Again, CILT advocates for National Transport Policy to guide investment in transport, logistics sectors


The Chartered Institute of Logistics and Transport (CILT), Nigeria has again called for a National Transport Policy for Nigeria so as to guide investments of the states, the federal government and private sector interventions looking at windows that may be open for them to also invest.

The National Executive Director, CILT Nigeria, Mr. Paul Ndibe who made this call in an interview with our correspondent in Lagos recently noted that without a national transport policy, one could hardly see a coordination of all the interventions by different layers of investors.

Ndibe said, “Government should also try and have National Transport Policy; government is making so many investments both in the rail and in other sectors and in some sections of the country, roads and bridges. How are they being coordinated? Even some states, there is a heavy craze for states in building airports now. So, what is attraction to building airports? How would that translate into access to quick travelling? Who pays the cost? How much is it?  So, is that what we should be driving at given lower earning capacity of Nigerians?

“But if there is national transport policy, it will guide even investments of the states, investments from the federal government and private sector interventions looking at windows that may be open for them to also invest. But without a national transport policy, you can hardly see a coordination of all that.

“We have seen that they just did ground breaking ceremony for Kano-Kaduna rail line and it is on standard gauge and then, the last encounter was the contract for Port-Harcourt to Maiduguri on the narrow gauge. Before that was Kano – Maradi rail line on the standard gauge, so, why won’t we think of a uniform gauge and flow with that because even the International Union of Railways had long agreed that all new extensions on any of African railways should be on standard gauge. So, if we have a narrow gauge that we said is weak, fraught with lower speed, cannot be digitalized and with poor bridges and weak superstructures with sharp curves, why are we still trying to improve the poor condition on the narrow gauge that we are not likely to get facilities to put on the track? But new extensions after that are on standard gauge.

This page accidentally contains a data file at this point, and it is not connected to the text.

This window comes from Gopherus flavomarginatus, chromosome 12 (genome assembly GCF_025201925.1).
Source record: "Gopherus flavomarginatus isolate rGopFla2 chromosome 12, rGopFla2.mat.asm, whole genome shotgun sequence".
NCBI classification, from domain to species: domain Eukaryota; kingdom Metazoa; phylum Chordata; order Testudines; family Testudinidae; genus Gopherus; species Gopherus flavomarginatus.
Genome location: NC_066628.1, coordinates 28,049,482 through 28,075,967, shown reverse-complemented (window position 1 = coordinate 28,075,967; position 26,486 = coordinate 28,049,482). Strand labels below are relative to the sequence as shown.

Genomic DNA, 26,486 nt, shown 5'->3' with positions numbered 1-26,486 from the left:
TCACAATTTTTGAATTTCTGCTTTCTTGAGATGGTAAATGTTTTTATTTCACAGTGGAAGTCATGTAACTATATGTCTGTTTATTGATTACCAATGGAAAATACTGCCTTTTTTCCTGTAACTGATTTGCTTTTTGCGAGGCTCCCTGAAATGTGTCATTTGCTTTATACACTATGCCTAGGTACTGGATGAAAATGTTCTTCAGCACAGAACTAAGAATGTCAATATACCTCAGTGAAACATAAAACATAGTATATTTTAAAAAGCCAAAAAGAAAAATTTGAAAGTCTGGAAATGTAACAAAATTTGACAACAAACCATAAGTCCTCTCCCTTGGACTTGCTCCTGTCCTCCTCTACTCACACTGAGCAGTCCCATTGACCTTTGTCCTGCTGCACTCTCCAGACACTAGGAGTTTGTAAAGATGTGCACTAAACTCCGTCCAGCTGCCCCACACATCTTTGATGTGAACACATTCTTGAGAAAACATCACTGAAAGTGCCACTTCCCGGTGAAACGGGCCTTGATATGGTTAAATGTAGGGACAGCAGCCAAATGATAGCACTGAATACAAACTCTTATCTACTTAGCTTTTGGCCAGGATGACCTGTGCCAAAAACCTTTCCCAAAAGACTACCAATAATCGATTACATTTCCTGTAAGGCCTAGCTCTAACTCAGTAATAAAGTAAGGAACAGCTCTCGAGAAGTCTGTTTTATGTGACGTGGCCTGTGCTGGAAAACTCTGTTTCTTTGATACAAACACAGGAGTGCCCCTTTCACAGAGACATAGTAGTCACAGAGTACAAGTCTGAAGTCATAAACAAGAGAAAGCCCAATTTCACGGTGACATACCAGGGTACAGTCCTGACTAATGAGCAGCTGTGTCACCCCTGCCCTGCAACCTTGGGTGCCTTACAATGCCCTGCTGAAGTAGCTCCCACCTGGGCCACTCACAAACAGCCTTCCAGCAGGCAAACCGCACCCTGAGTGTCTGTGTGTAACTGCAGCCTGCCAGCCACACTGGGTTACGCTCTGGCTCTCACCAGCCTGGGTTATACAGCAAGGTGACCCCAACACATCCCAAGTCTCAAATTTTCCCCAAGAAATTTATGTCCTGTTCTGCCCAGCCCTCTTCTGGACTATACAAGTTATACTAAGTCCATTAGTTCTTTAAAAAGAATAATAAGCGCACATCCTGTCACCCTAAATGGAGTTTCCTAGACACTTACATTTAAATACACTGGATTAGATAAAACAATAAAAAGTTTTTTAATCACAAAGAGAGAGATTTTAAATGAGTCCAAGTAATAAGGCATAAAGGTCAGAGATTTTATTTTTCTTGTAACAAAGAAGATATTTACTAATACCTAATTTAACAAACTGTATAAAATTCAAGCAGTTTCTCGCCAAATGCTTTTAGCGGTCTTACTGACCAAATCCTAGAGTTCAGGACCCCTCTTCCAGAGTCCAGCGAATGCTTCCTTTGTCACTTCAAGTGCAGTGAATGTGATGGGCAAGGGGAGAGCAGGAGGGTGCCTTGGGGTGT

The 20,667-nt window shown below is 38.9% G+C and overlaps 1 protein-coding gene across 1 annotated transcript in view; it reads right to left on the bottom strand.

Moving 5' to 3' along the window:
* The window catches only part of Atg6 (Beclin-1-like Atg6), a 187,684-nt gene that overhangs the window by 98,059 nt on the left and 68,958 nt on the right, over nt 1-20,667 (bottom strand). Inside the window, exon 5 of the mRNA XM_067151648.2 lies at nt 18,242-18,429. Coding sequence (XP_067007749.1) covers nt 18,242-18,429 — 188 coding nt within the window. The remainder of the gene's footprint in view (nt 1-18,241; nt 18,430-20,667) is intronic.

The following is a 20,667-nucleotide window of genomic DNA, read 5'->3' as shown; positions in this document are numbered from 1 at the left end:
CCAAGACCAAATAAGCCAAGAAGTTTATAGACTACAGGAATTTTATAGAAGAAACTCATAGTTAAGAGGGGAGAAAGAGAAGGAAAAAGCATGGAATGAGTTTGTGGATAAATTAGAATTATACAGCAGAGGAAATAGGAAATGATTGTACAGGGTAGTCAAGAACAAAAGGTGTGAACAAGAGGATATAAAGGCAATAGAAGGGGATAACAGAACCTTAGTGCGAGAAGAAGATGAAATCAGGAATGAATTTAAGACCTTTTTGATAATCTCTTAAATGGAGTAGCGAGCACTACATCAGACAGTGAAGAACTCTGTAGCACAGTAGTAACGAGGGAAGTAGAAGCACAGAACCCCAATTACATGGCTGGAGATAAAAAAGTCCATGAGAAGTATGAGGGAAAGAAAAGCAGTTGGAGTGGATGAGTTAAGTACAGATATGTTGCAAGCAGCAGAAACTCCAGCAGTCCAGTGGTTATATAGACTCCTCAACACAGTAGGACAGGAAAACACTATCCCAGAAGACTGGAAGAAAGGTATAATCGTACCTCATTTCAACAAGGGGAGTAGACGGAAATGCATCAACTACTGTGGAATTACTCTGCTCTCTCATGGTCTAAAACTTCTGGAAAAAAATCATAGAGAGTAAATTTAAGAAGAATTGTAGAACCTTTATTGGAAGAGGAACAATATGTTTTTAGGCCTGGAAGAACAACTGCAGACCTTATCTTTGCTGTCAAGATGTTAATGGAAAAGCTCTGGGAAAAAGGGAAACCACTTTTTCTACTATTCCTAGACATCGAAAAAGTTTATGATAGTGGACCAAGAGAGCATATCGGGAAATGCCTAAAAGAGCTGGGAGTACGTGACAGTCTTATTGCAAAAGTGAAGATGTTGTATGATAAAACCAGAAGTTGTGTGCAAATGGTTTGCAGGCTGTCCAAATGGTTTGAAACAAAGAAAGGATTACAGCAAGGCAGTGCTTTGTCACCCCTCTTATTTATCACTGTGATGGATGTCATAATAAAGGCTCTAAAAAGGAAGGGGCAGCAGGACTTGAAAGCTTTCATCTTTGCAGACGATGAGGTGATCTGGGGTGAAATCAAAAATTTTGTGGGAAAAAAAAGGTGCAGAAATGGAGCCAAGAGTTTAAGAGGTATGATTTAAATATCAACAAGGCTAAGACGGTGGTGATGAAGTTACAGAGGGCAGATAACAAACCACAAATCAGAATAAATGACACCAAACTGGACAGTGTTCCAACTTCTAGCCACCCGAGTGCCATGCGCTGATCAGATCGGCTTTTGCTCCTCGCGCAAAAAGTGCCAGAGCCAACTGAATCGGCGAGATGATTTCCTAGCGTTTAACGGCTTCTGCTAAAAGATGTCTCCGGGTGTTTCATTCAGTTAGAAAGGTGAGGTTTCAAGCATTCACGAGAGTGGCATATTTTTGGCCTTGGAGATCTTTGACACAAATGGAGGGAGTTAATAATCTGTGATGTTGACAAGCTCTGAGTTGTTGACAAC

“So, if there is a national transport policy, it will stipulate on these new extensions, which gauge we should adopt. But in absence of that, everybody is doing what appeals to him or her. With the states, instead of building roads, they are developing airports, federal government instead of harmonizing developments on railway is now creating a dichotomy between the standard gauge and narrow gauge and with the federal government not looking at having a national carrier or even ensuring that airlines that are available are assisted in order to have full fleet for offering services to meet the demand of air travel domestically, we are not even looking at internationally.

“And of course, on the road, mend the roads, develop more roads, have a standard form for vehicles that ply on the roads in terms of trucks. Reduce accidents with the tankers, do things that will enable truck owners to actually do the right thing by enforcement. But these things are not in place and these are the areas we would expect government to use professional bodies, empower them more, assist them and let them do some of these things and then government can have a break and attend to other things. Without them doing that, we will still continue recycling these problems.”

Photo: National Executive Director, CILT Nigeria, Mr. Paul Ndibe.

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